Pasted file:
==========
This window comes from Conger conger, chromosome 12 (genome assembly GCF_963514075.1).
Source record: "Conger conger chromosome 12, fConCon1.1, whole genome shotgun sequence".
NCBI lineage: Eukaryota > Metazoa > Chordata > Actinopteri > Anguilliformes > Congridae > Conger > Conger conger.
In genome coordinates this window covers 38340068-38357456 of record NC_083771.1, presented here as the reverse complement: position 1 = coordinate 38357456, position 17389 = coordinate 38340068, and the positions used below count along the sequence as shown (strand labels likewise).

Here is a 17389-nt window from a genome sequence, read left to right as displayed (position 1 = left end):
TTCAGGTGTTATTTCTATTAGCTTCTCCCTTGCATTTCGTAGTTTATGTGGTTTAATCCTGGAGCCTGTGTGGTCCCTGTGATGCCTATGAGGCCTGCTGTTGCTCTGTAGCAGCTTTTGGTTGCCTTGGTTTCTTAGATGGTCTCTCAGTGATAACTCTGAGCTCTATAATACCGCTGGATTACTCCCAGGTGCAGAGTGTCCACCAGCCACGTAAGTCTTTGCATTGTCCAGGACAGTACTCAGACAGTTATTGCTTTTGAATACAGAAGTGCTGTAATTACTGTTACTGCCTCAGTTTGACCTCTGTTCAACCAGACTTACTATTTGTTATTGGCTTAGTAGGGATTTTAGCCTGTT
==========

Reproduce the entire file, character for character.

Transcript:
This window comes from Conger conger, chromosome 12 (genome assembly GCF_963514075.1).
Source record: "Conger conger chromosome 12, fConCon1.1, whole genome shotgun sequence".
NCBI lineage: Eukaryota > Metazoa > Chordata > Actinopteri > Anguilliformes > Congridae > Conger > Conger conger.
In genome coordinates this window covers 38340068-38357456 of record NC_083771.1, presented here as the reverse complement: position 1 = coordinate 38357456, position 17389 = coordinate 38340068, and the positions used below count along the sequence as shown (strand labels likewise).

Here is a 17389-nt window from a genome sequence, read left to right as displayed (position 1 = left end):
TTCAGGTGTTATTTCTATTAGCTTCTCCCTTGCATTTCGTAGTTTATGTGGTTTAATCCTGGAGCCTGTGTGGTCCCTGTGATGCCTATGAGGCCTGCTGTTGCTCTGTAGCAGCTTTTGGTTGCCTTGGTTTCTTAGATGGTCTCTCAGTGATAACTCTGAGCTCTATAATACCGCTGGATTACTCCCAGGTGCAGAGTGTCCACCAGCCACGTAAGTCTTTGCATTGTCCAGGACAGTACTCAGACAGTTATTGCTTTTGAATACAGAAGTGCTGTAATTACTGTTACTGCCTCAGTTTGACCTCTGTTCAACCAGACTTACTATTTGTTATTGGCTTAGTAGGGATTTTAGCCTGTT